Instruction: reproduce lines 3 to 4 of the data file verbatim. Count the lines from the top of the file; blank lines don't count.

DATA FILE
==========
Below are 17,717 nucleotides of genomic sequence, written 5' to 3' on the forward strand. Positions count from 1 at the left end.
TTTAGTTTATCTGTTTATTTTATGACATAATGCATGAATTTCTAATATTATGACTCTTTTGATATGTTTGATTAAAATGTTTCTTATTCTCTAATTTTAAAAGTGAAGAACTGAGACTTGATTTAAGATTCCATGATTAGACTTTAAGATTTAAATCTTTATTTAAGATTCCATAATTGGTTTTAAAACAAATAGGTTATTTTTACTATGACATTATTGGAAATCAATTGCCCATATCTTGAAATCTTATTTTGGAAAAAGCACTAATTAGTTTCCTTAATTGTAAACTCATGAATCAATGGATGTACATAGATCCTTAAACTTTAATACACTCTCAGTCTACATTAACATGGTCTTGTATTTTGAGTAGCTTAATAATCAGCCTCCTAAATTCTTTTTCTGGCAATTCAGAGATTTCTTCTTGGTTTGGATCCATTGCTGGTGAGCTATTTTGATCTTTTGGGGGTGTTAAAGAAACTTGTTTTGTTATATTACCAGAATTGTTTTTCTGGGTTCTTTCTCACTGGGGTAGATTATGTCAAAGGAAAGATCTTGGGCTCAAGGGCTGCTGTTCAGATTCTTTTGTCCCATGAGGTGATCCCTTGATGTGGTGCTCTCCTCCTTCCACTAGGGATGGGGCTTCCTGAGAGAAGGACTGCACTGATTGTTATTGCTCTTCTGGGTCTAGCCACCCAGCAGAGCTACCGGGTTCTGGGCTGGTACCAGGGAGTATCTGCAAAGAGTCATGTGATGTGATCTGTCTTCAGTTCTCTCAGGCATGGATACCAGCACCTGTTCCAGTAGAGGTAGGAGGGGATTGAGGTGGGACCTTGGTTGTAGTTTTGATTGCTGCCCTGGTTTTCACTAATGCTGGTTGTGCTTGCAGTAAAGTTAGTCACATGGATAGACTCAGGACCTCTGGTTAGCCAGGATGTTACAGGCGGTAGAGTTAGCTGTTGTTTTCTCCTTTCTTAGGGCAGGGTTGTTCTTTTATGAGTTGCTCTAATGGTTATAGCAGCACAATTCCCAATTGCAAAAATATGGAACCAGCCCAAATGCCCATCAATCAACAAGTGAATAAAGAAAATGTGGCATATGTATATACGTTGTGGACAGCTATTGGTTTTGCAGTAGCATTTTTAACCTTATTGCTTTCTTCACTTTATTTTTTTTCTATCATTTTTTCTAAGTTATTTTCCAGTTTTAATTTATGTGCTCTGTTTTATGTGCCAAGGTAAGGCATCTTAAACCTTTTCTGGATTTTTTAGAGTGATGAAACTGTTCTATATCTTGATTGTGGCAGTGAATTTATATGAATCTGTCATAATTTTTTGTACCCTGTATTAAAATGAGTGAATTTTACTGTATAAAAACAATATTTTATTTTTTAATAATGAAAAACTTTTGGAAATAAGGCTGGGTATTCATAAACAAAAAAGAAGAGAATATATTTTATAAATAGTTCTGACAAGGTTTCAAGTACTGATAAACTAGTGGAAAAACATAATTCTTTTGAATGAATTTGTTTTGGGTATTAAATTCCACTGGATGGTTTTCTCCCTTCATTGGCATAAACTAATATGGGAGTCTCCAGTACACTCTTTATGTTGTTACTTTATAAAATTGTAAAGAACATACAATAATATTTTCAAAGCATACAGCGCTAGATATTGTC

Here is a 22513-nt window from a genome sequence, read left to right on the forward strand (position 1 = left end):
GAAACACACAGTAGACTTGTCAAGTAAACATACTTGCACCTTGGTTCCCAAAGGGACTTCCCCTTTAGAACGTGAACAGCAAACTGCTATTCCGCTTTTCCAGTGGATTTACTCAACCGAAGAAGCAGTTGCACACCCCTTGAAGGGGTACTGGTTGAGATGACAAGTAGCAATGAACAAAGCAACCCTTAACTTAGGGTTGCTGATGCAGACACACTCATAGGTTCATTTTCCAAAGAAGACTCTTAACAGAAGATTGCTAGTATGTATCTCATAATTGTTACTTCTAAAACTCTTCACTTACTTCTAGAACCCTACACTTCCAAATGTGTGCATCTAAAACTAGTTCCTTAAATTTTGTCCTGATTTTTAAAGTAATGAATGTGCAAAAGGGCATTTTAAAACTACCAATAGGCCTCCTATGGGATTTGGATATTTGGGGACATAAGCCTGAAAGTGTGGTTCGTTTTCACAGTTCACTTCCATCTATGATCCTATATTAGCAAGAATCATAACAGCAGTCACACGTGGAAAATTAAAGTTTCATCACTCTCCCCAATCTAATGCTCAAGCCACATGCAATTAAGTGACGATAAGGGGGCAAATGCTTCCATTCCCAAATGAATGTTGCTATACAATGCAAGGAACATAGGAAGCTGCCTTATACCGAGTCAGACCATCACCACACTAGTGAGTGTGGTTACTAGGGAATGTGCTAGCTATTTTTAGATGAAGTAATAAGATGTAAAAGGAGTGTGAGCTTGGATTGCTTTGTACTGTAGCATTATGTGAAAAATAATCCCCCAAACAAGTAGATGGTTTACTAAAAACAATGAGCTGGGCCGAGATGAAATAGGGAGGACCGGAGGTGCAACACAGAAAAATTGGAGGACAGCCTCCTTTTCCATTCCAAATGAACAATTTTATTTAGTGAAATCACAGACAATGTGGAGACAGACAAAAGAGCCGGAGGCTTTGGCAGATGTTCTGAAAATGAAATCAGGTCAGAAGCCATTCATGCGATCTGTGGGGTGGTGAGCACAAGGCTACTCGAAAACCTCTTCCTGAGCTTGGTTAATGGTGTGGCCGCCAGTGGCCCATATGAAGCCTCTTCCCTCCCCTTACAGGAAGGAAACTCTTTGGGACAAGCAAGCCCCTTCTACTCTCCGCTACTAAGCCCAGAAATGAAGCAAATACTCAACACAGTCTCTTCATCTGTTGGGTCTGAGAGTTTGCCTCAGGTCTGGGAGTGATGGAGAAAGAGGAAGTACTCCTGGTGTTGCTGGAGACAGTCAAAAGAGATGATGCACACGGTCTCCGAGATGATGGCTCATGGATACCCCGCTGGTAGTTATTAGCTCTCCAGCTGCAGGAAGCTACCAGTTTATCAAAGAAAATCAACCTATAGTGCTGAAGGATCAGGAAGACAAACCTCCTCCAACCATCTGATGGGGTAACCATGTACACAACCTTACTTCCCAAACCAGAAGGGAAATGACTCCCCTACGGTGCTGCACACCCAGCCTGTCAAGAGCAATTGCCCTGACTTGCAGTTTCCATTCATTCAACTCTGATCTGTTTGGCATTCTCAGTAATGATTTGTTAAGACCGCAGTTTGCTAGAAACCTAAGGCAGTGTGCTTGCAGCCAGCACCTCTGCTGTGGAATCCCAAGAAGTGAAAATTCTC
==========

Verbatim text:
Here is a 22513-nt window from a genome sequence, read left to right on the forward strand (position 1 = left end):
GAAACACACAGTAGACTTGTCAAGTAAACATACTTGCACCTTGGTTCCCAAAGGGACTTCCCCTTTAGAACGTGAACAGCAAACTGCTATTCCGCTTTTCCAGTGGATTTACTCAACCGAAGAAGCAGTTGCACACCCCTTGAAGGGGTACTGGTTGAGATGACAAGTAGCAATGAACAAAGCAACCCTTAACTTAGGGTTGCTGATGCAGACACACTCATAGGTTCATTTTCCAAAGAAGACTCTTAACAGAAGATTGCTAGTATGTATCTCATAATTGTTACTTCTAAAACTCTTCACTTACTTCTAGAACCCTACACTTCCAAATGTGTGCATCTAAAACTAGTTCCTTAAATTTTGTCCTGATTTTTAAAGTAATGAATGTGCAAAAGGGCATTTTAAAACTACCAATAGGCCTCCTATGGGATTTGGATATTTGGGGACATAAGCCTGAAAGTGTGGTTCGTTTTCACAGTTCACTTCCATCTATGATCCTATATTAGCAAGAATCATAACAGCAGTCACACGTGGAAAATTAAAGTTTCATCACTCTCCCCAATCTAATGCTCAAGCCACATGCAATTAAGTGACGATAAGGGGGCAAATGCTTCCATTCCCAAATGAATGTTGCTATACAATGCAAGGAACATAGGAAGCTGCCTTATACCGAGTCAGACCATCACCACACTAGTGAGTGTGGTTACTAGGGAATGTGCTAGCTATTTTTAGATGAAGTAATAAGATGTAAAAGGAGTGTGAGCTTGGATTGCTTTGTACTGTAGCATTATGTGAAAAATAATCCCCCAAACAAGTAGATGGTTTACTAAAAACAATGAGCTGGGCCGAGATGAAATAGGGAGGACCGGAGGTGCAACACAGAAAAATTGGAGGACAGCCTCCTTTTCCATTCCAAATGAACAATTTTATTTAGTGAAATCACAGACAATGTGGAGACAGACAAAAGAGCCGGAGGCTTTGGCAGATGTTCTGAAAATGAAATCAGGTCAGAAGCCATTCATGCGATCTGTGGGGTGGTGAGCACAAGGCTACTCGAAAACCTCTTCCTGAGCTTGGTTAATGGTGTGGCCGCCAGTGGCCCATATGAAGCCTCTTCCCTCCCCTTACAGGAAGGAAACTCTTTGGGACAAGCAAGCCCCTTCTACTCTCCGCTACTAAGCCCAGAAATGAAGCAAATACTCAACACAGTCTCTTCATCTGTTGGGTCTGAGAGTTTGCCTCAGGTCTGGGAGTGATGGAGAAAGAGGAAGTACTCCTGGTGTTGCTGGAGACAGTCAAAAGAGATGATGCACACGGTCTCCGAGATGATGGCTCATGGATACCCCGCTGGTAGTTATTAGCTCTCCAGCTGCAGGAAGCTACCAGTTTATCAAAGAAAATCAACCTATAGTGCTGAAGGATCAGGAAGACAAACCTCCTCCAACCATCTGATGGGGTAACCATGTACACAACCTTACTTCCCAAACCAGAAGGGAAATGACTCCCCTACGGTGCTGCACACCCAGCCTGTCAAGAGCAATTGCCCTGACTTGCAGTTTCCATTCATTCAACTCTGATCTGTTTGGCATTCTCAGTAATGATTTGTTAAGACCGCAGTTTGCTAGAAACCTAAGGCAGTGTGCTTGCAGCCAGCACCTCTGCTGTGGAATCCCAAGAAGTGAAAATTCTC